So it’s Mitt. In retrospect, the whole thing seems like a bad Clive Cussler novel. There’s a beginning, a lot of incoherent plot twists and then a predictable ending. As I’ve said all along, Romney is the only near-sane person in the crowd. Sane, perhaps, but ruthless. By using his PAC to do his dirty work, the Mitten has done his best to keep his cardigan clean. It will only get worse as we enter the general election cycle. These days, politicians don’t seem to give a rat’s ass what the landscape looks like after they’ve achieved their near-term goals. Win now and worry about the mess later.
This is not to say there won’t be some entertainment ahead. Newt Gingrich, who seemingly tried to keep his inner troll under wraps here in Iowa, has signaled that he’s pulling out the long knives to seek vengeance on Mitt for all the attack ads funded by Restore Our Future that sank his campaign. Newt Gingrich crying foul is like Genghis Khan complaining someone broke a gentleman’s agreement.
Let’s hope Newt’s anger burns hot enough to keep things interesting at least through Memorial Day. I am not getting my hopes up. Newt’s money is going to dry up and I don’t think he’s the type to self fund a campaign of retribution.
The other interesting plot line will be how the Tea Party, which was so full of itself just one year ago, reconciles itself to Romney. He is as old-school as they come, essentially a centrist Democrat pandering to the wingnuts. If the Tea Partiers don’t rise up to fight him, they’ll be consigned to the vacuum cleaner bag of history. If nothing else, that will make the right wing of America a lot less interesting. It will also be the death knell of the subculture of retailers selling tric0rn hats and colonial waistcoats.
We just got back from Colorado where we celebrated a late Christmas with our daughter, her boyfriend (I dunno what else to call him…I bet the French have a couple of words), and the grandsons who are six and nine. While I could bore you for a good while by telling you stuff, it’s best if you go do your own stuff. OK, just one story: The boys and I were on our way to a movie (The Chipmunks. I’ve never seen so many no-star reviews.) I was telling them I’m looking forward to seeing them more when I retire. “When is that, Bepa?” asked the older one. I rough-counted and said, “You’ll be 15 and your brother will be 13.” To which the younger shouted, “Yay! We’ll have phone!”
Many years ago, a then-famous professional wrestler named Macho Man Randy Savage was being interviewed on television just before a match. When asked for a prediction about the outcome, Savage turned to the camera, jabbed an index finger toward the lens and said, “I predict pain! Pain and injury!”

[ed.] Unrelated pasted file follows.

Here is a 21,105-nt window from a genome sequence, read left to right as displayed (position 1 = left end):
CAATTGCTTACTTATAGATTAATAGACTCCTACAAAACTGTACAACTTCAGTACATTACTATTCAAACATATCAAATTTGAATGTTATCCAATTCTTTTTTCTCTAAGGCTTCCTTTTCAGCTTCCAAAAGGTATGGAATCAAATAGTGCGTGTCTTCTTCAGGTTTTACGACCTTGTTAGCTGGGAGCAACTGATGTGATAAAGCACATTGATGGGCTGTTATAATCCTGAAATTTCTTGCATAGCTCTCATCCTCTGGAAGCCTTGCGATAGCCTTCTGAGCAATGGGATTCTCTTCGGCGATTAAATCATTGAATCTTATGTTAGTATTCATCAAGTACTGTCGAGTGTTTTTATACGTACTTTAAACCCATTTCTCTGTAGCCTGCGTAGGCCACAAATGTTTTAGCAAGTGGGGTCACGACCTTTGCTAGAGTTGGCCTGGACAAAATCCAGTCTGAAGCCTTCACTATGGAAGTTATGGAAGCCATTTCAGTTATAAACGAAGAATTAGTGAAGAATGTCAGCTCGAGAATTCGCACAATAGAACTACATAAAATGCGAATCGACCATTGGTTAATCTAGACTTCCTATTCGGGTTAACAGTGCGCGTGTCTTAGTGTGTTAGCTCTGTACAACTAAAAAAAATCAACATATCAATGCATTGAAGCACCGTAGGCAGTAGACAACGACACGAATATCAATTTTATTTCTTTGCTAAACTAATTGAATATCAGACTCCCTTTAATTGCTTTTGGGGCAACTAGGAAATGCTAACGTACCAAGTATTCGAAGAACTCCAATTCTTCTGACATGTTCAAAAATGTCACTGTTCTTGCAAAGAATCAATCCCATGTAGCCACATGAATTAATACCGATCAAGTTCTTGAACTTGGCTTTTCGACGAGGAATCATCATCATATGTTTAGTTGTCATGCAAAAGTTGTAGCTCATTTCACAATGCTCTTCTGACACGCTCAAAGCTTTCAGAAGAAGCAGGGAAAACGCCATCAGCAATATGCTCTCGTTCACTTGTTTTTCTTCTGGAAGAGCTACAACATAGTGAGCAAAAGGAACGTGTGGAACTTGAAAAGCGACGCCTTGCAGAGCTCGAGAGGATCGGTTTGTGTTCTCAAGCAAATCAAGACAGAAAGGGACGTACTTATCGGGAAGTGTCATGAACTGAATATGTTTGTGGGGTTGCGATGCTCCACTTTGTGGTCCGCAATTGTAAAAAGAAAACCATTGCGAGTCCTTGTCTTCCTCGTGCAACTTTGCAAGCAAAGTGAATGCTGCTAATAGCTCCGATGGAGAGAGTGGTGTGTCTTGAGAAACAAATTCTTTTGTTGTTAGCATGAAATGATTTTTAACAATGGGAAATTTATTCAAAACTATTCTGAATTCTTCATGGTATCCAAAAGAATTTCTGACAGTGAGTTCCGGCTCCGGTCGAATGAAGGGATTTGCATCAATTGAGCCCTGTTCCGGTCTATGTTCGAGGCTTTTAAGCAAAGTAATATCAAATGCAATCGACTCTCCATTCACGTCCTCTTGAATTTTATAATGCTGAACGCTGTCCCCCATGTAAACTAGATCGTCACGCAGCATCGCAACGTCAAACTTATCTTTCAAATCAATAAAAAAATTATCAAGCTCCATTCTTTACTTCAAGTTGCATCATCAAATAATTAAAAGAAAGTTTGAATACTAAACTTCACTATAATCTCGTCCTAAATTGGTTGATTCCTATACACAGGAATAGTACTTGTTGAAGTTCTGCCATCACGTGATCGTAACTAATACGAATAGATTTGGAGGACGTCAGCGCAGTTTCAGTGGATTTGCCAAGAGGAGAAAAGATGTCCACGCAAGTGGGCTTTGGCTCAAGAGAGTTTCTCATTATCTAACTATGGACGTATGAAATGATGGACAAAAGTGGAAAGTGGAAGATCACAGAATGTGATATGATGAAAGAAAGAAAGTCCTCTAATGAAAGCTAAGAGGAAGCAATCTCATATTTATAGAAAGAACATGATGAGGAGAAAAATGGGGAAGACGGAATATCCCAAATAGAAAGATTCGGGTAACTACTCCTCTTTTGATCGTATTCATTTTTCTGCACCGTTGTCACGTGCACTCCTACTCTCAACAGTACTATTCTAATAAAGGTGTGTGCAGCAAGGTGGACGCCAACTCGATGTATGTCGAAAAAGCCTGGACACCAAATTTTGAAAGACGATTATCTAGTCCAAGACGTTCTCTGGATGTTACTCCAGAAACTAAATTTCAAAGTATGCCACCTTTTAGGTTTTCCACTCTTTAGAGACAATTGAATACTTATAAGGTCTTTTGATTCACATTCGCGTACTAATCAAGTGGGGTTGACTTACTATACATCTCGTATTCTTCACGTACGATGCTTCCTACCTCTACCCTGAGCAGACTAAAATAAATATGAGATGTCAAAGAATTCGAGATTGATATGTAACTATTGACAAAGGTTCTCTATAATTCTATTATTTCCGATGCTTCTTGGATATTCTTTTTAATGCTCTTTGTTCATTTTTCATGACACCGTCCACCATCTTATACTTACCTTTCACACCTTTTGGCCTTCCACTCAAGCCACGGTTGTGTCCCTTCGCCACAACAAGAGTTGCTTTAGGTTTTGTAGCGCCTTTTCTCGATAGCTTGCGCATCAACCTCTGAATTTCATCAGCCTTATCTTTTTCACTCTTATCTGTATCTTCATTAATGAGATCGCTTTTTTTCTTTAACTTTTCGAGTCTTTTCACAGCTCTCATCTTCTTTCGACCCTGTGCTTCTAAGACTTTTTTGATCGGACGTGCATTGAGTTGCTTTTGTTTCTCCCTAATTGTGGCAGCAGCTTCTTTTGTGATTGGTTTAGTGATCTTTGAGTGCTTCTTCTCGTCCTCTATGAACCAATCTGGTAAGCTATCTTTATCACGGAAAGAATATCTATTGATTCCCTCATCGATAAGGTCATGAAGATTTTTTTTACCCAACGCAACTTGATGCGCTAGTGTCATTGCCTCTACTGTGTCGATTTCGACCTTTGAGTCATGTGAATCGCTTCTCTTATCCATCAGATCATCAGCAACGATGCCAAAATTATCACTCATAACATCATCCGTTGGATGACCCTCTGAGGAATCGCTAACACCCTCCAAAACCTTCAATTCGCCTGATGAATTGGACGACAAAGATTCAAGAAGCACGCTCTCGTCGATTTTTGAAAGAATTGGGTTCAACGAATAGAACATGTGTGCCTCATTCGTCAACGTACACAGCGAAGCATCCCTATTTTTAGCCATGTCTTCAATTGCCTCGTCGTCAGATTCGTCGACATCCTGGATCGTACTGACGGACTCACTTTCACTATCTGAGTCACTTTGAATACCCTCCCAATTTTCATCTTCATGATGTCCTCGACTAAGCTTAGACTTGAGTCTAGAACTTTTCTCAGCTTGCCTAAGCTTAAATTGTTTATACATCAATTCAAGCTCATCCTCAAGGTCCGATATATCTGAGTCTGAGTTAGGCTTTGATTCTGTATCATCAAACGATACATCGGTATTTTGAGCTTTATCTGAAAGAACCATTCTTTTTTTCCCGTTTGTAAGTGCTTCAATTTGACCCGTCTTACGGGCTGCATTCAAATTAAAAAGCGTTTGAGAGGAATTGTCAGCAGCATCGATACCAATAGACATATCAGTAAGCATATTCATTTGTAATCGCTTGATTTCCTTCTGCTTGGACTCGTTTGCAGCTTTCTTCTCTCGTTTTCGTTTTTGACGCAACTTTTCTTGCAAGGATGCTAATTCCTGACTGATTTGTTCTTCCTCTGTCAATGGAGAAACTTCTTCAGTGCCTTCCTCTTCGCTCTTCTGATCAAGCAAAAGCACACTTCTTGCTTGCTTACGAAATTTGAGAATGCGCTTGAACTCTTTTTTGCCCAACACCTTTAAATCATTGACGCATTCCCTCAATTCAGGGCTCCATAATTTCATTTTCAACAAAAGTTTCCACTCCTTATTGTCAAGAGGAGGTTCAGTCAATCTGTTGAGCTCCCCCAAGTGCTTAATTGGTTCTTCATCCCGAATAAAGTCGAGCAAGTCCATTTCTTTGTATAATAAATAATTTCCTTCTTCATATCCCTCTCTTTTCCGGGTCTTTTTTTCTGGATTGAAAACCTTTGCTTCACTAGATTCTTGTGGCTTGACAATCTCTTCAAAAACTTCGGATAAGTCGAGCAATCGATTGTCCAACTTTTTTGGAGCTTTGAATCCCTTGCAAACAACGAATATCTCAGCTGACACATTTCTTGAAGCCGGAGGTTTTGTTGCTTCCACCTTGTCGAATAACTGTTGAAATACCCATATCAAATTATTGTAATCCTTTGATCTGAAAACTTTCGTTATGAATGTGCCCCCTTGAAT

As I look ahead to the New Year, I am sorely tempted to be Savage-esque. The biggest political event, the presidential election is shaping up to be 1) very, very nasty; 2) very, very expensive; 3) very, very divisive and 4) very, very disappointing. But on the other hand, it will also be 5) very, very entertaining.
Let’s get real here folks: The only Republican who isn’t a stone’s throw from the asylum is Mitt Romney. He’s a good-looking, very wealthy former governor who acted very much like a centrist Democrat when he was running the Massachusetts state apparatus. By all accounts, he’s smart, capable of analytic thinking when he wants to be, and quite probably better presidential timber than Obama was four years ago. But he’s gone all creepy and sycophantic to the Tea Party. The result has been this very weird serial repudiation of his own actions, which if he would own up to them, would get him a lot of votes in the middle. The fact that two-thirds of the GOP loathes him has been the story so far.
The winner of the Republican race will face off against the champion, Barack H. Obama. If the economy gets better, he’ll win. If it doesn’t, he might still win. The Republicans are doing everything in their considerable power to sandbag the economy. Obama seems to be finding a voice, and hell yes, that voice is about the haves and have-nots in America. Reagan would never have allowed that to happen. He always calibrated his message to align it with the middle. As long as the tax structure was woven into a quasi-folksy line of BS that included “morning in America” and fighting for freedom even if it meant invading Grenada, Reagan’s ass was covered. It also helped that he didn’t get multiple thousands of Americans killed in wars that bankrupted the treasury. In short, he talked a good game which is why he is called “the Great Communicator” by those who worship him.